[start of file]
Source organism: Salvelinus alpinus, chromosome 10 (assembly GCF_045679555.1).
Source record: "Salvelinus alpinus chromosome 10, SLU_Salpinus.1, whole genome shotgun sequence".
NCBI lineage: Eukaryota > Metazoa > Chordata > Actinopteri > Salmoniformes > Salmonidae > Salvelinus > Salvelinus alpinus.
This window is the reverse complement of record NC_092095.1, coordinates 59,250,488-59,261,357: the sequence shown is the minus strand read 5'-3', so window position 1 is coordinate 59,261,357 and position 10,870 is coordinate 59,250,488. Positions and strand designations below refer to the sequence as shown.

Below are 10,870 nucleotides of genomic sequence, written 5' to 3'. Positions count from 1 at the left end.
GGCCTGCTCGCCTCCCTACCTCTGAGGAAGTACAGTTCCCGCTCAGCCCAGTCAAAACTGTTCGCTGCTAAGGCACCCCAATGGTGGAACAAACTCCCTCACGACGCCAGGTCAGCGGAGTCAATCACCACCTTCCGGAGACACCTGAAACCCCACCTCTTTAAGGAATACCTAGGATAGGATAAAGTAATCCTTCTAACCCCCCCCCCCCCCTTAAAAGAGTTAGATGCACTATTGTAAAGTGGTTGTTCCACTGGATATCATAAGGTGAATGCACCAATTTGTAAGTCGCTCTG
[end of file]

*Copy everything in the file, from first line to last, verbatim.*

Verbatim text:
Source organism: Salvelinus alpinus, chromosome 10 (assembly GCF_045679555.1).
Source record: "Salvelinus alpinus chromosome 10, SLU_Salpinus.1, whole genome shotgun sequence".
NCBI lineage: Eukaryota > Metazoa > Chordata > Actinopteri > Salmoniformes > Salmonidae > Salvelinus > Salvelinus alpinus.
This window is the reverse complement of record NC_092095.1, coordinates 59,250,488-59,261,357: the sequence shown is the minus strand read 5'-3', so window position 1 is coordinate 59,261,357 and position 10,870 is coordinate 59,250,488. Positions and strand designations below refer to the sequence as shown.

Below are 10,870 nucleotides of genomic sequence, written 5' to 3'. Positions count from 1 at the left end.
GGCCTGCTCGCCTCCCTACCTCTGAGGAAGTACAGTTCCCGCTCAGCCCAGTCAAAACTGTTCGCTGCTAAGGCACCCCAATGGTGGAACAAACTCCCTCACGACGCCAGGTCAGCGGAGTCAATCACCACCTTCCGGAGACACCTGAAACCCCACCTCTTTAAGGAATACCTAGGATAGGATAAAGTAATCCTTCTAACCCCCCCCCCCCCCTTAAAAGAGTTAGATGCACTATTGTAAAGTGGTTGTTCCACTGGATATCATAAGGTGAATGCACCAATTTGTAAGTCGCTCTG